Some years ago, evangelical Christians watched closely as Hobby Lobby successfully prevented the government from violating the Green family’s conscience on abortion. Many of us also stood with the Little Sisters of the Poor when they fought similar government pressure to force nuns to pay for contraception.

Sometimes, though, when the case involves a religion we might not know about in a place we’ve never been, we might be tempted to assume the dispute is someone else’s problem. But in the context of religious liberty cases—even obscure ones—another faith group’s pain point will eventually become ours.

As we celebrate Thanksgiving with loved ones this week and as our nation observes Native American Heritage Day, some of us are thinking about Oak Flat, Arizona—a government-controlled forestland the Apache people consider sacred. The group Apache Stronghold is currently in a legal battle with the federal government, after the nation’s leaders tried to go back on their word to protect Oak Flat and turn it over to a foreign-owned copper mine.

This case will not be talked about around the coffeepot at church and probably won’t trend on Christian Twitter, but it will have major implications for religious freedom.

Here are the details of the case: In late October, the Apache people asked a federal court of appeals to block the land transfer, force the government to honor their agreement to protect Oak Flat, and ensure the forestland remains a sacred dwelling for generations to come. The Ninth Circuit Court of Appeals will issue its verdict on the land within the next several weeks.

At the heart of the battle is the Religious Freedom Restoration Act (RFRA). Passed with overwhelming and bipartisan support in 1993, RFRA is the law that protected Hobby Lobby, the Little Sisters, and countless others seeking to live out their deepest-held religious beliefs. In the Apache case, the Biden administration is arguing that RFRA does not apply to what it views as internal government operations. That interpretation would have negative implications for all of us, in ways that would apply broadly and rapidly.

Right now, for example, multiple Christian schools are facing lawsuits about whether the government can force them to employ teachers who reject the schools’ theological beliefs on human sexuality.

Those are high-profile cases, but there are countless others, including many that involve small congregations dealing with government intrusion on their beliefs and practices. Every religious group—not just the Apache people—would feel the effects of a gutted RFRA. The negative implications for churches and other houses of worship would have been unthinkable just a few years ago—losses of freedoms the RFRA was meant to ensure in the first place.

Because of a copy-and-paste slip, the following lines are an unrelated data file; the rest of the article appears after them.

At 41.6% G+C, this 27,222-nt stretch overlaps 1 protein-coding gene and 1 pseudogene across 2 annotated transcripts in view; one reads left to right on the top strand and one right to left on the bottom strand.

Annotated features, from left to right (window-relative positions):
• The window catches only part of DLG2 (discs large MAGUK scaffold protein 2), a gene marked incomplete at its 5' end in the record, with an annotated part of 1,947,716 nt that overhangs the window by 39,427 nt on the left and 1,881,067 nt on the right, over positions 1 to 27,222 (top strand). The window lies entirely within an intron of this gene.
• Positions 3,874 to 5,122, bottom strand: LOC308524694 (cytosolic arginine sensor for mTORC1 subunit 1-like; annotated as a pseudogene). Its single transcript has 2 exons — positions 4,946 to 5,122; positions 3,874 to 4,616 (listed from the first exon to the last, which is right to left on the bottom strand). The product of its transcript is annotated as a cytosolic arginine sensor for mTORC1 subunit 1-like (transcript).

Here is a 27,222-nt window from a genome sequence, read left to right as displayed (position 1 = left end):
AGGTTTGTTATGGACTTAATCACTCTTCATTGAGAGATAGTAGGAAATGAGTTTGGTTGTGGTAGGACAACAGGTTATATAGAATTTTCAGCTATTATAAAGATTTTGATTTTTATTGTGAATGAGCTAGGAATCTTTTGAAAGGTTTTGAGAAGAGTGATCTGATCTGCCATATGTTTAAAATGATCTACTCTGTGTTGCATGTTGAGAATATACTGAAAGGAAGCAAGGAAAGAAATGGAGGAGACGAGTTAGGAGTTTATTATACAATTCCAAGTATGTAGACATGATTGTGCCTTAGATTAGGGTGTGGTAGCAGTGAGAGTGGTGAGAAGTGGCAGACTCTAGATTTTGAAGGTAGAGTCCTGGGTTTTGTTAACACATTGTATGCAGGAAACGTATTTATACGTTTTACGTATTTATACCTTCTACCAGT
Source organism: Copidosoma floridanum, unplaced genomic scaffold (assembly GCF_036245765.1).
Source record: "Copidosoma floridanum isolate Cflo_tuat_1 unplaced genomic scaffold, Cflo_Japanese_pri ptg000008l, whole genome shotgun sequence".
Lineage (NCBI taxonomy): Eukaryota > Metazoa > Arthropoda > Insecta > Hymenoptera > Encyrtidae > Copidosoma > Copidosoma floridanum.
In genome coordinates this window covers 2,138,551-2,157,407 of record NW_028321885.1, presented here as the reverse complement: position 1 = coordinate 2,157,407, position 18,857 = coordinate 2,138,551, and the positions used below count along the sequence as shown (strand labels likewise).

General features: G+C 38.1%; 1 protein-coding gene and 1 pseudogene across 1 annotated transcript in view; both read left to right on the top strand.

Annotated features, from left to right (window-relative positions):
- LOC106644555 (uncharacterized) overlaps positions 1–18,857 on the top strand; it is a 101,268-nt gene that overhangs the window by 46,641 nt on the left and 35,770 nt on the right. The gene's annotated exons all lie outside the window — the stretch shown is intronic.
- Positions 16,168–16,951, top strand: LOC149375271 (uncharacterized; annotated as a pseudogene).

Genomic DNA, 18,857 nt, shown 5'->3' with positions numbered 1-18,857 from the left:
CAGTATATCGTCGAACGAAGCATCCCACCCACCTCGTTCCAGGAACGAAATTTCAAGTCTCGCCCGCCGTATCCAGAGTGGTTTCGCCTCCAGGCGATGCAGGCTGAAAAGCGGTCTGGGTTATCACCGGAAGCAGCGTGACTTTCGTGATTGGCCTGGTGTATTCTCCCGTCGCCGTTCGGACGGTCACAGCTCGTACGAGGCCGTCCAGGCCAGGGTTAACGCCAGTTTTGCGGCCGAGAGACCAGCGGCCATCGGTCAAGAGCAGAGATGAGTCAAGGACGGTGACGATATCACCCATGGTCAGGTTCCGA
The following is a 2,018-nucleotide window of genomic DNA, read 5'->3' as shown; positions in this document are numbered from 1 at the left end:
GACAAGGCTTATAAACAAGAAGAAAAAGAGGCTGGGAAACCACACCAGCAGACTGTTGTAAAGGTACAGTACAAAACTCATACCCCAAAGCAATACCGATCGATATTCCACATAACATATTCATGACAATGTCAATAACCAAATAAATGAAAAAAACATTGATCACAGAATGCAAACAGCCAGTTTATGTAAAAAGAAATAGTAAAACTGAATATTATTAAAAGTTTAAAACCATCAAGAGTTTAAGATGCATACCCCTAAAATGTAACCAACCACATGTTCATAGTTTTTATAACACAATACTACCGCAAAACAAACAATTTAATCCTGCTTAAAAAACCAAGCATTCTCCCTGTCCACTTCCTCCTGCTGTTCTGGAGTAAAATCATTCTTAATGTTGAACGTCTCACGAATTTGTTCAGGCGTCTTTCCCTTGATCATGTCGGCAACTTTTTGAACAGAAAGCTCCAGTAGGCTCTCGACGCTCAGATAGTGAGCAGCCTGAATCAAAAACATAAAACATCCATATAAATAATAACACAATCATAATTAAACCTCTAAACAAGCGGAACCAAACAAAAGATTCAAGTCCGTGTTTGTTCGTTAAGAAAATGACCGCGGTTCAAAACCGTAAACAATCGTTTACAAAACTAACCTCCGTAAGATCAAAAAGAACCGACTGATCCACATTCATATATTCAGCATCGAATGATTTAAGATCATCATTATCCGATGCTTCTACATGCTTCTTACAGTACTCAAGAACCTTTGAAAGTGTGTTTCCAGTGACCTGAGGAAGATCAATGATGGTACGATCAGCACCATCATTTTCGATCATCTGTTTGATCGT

RFRA cases are connected. A case about a minority religion’s right to eagle feathers in worship may in theory be the precedent for the courts stopping the government from forbidding an evangelical ministry’s work with the urban poor. The local Christian school and Apache Stronghold may seem widely divergent—and they are, theologically—but these cases stand or fall together when it comes to applying the law in a way that respects our First Amendment freedoms.

The primary reason to support religious freedom for all people is because it’s the right thing to do. If we believe that Jesus is the Way, the Truth, and the Life, then we want a public square in which we can speak openly to people’s minds and hearts and consciences. That gospel cannot be issued like a driver’s license, and it shouldn’t be regulated like a marijuana dispensary. If Jesus had wanted us to coerce people into pretending to be Christians, he would have given Peter back his sword instead of giving us the Great Commission.

But we also need to realize that apathy toward religious freedom for those with whom we disagree is self-defeating. Once Caesar—any Caesar—is empowered to disregard the deepest-held religious convictions of one people, you can be sure that another person in power will turn the same procedures against others.

Oak Flat is a historic site considered sacred to the Apache and essential to their worship. If the government can destroy it, make no mistake that some future government will feel free to use the same measures against your church building if there’s copper to be mined underneath. The problem, then, is not just about them but also us.

Russell Moore directs Christianity Today’s Public Theology Project and is a board member at the Becket Fund for Religious Liberty (BFRL). Luke Goodrich is senior counsel at BFRL and the author of Free to Believe: The Battle Over Religious Liberty in America.